Researchers at the University of Warwick have demonstrated a new "smart grid" system whereby energy from idle electric vehicle (EV) batteries could by pumped back into the grid to power large buildings, while still leaving enough power to complete the vehicle's daily journeys. The study also demonstrated that this approach could actually increase the overall longevity of the vehicle's lithium-ion battery.
This new research paves the way for vehicle-to-grid (V2G) technology that cleverly uses parked EVs to support localized power grids. The team developed a "smart grid" algorithm that can calculate how much energy an individual vehicle requires for its daily journey and how much energy can be safely taken from it and fed back into the grid.
The initial model calculated that a large building at the University of Warwick could be powered by the current number of EVs already parked on the campus. On a daily commute that consumes between 21 and 38 percent of a battery's capacity, the simulation estimated that feeding 40 and 48 percent of the battery's charge back into the grid could cut the inevitable capacity fade and power fade of the battery by around 6 and 3 percent, respectively, over a three-month period.
So not only did extracting this power not damage the batteries, but it actually improved their overall longevity. Analyzing some of the more advanced, commercially available EV batteries, the study claims that battery pack capacity fade can be reduced by up to 9 percent, and power fade by up to 12 percent through this V2G process.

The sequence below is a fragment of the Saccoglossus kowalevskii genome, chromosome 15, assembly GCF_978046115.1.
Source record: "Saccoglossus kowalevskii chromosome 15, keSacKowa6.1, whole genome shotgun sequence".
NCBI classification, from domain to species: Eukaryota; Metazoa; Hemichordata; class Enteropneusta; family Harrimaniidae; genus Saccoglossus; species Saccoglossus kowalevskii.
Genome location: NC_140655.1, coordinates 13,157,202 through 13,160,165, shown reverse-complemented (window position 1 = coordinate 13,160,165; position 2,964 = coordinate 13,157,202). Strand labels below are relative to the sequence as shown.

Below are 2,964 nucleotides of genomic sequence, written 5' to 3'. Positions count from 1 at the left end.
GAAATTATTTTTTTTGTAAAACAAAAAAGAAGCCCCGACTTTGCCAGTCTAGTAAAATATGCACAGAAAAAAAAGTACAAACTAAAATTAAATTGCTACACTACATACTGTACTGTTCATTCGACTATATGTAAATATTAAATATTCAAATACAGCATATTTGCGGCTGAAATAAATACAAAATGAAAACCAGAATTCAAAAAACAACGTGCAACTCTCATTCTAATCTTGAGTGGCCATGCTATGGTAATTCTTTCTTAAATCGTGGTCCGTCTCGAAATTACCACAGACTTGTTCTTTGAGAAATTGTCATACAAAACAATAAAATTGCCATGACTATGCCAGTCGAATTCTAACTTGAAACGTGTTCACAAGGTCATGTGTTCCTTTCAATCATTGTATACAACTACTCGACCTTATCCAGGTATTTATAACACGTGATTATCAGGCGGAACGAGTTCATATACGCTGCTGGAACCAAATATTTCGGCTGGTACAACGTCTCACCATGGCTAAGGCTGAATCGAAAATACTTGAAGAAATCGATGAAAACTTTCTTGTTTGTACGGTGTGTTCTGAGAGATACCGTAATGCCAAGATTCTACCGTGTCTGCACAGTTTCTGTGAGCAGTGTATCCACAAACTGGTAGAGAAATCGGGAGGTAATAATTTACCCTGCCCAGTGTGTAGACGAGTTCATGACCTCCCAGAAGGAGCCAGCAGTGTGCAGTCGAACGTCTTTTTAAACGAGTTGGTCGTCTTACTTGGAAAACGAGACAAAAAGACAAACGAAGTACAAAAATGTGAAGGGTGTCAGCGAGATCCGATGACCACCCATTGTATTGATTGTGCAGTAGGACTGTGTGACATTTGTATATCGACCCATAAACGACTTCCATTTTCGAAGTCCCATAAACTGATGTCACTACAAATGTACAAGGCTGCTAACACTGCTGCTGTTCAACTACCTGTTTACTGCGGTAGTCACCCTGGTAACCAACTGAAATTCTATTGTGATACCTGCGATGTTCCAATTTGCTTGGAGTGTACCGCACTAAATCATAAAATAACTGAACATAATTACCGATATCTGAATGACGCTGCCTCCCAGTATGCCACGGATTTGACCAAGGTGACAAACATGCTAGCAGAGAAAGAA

"These findings reinforce the attractiveness of vehicle-to-grid technologies to automotive Original Equipment Manufacturers," says Dr Kotub Uddin, one of the lead authors of the research. "Not only is vehicle-to-grid an effective solution for grid support – and subsequently a tidy revenue stream – but we have shown that there is a real possibility of extending the lifetime of traction batteries in tandem."
The study looks forward to a win-win situation for electric vehicle owners in the future, where car batteries could have their life extended and offer a small revenue stream to the owners by supplying electricity to local grids.
The research was published in the journal Energy.
Source: University of Warwick
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